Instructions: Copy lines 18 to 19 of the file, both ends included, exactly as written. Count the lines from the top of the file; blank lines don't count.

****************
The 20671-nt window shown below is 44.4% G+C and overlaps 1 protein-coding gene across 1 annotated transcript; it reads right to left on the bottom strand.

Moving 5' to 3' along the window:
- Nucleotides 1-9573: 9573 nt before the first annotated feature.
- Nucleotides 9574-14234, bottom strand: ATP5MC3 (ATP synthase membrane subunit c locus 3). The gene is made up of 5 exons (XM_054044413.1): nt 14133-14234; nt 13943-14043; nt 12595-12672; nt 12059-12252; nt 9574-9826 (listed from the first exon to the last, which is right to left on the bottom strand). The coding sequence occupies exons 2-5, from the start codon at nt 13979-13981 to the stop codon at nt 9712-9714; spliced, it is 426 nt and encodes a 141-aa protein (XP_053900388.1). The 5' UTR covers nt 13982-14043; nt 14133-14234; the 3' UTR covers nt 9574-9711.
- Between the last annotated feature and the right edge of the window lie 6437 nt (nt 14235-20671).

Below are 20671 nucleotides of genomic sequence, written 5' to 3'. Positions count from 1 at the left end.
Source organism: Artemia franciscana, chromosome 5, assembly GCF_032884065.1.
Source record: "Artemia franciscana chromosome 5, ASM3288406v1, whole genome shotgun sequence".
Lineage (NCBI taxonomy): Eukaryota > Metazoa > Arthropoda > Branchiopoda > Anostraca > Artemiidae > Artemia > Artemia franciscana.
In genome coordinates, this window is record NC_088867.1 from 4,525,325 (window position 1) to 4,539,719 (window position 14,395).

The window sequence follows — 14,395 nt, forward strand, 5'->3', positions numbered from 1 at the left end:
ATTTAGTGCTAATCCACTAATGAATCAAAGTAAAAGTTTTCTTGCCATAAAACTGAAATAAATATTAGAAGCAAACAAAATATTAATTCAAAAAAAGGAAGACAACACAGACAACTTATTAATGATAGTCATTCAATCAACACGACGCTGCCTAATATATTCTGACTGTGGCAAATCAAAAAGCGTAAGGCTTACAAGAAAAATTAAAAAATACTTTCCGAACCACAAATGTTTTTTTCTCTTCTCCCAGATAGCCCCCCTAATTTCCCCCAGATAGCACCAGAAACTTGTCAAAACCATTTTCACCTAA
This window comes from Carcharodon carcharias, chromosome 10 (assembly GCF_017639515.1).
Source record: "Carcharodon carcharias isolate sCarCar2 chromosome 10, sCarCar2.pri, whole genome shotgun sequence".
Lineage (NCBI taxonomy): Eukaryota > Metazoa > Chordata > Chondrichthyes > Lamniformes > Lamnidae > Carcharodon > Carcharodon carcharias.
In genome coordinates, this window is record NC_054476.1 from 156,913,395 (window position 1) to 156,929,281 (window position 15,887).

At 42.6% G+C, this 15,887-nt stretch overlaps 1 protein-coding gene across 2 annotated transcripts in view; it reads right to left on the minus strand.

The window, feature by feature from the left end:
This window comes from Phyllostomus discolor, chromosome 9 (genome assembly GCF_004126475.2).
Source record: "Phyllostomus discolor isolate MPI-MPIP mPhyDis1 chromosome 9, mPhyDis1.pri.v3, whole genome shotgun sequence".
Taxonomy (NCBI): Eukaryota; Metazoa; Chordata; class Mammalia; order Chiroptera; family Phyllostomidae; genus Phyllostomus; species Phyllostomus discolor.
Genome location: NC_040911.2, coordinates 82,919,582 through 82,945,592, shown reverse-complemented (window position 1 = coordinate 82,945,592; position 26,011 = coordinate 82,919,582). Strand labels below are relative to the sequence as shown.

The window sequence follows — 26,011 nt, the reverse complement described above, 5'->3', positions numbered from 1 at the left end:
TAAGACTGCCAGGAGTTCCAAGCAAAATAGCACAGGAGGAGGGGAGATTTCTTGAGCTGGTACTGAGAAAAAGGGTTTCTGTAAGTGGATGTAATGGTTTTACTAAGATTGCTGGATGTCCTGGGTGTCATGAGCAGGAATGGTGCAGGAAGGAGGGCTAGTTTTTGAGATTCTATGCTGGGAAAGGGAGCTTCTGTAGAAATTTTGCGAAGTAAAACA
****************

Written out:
The window, feature by feature from the left end:
This window comes from Phyllostomus discolor, chromosome 9 (genome assembly GCF_004126475.2).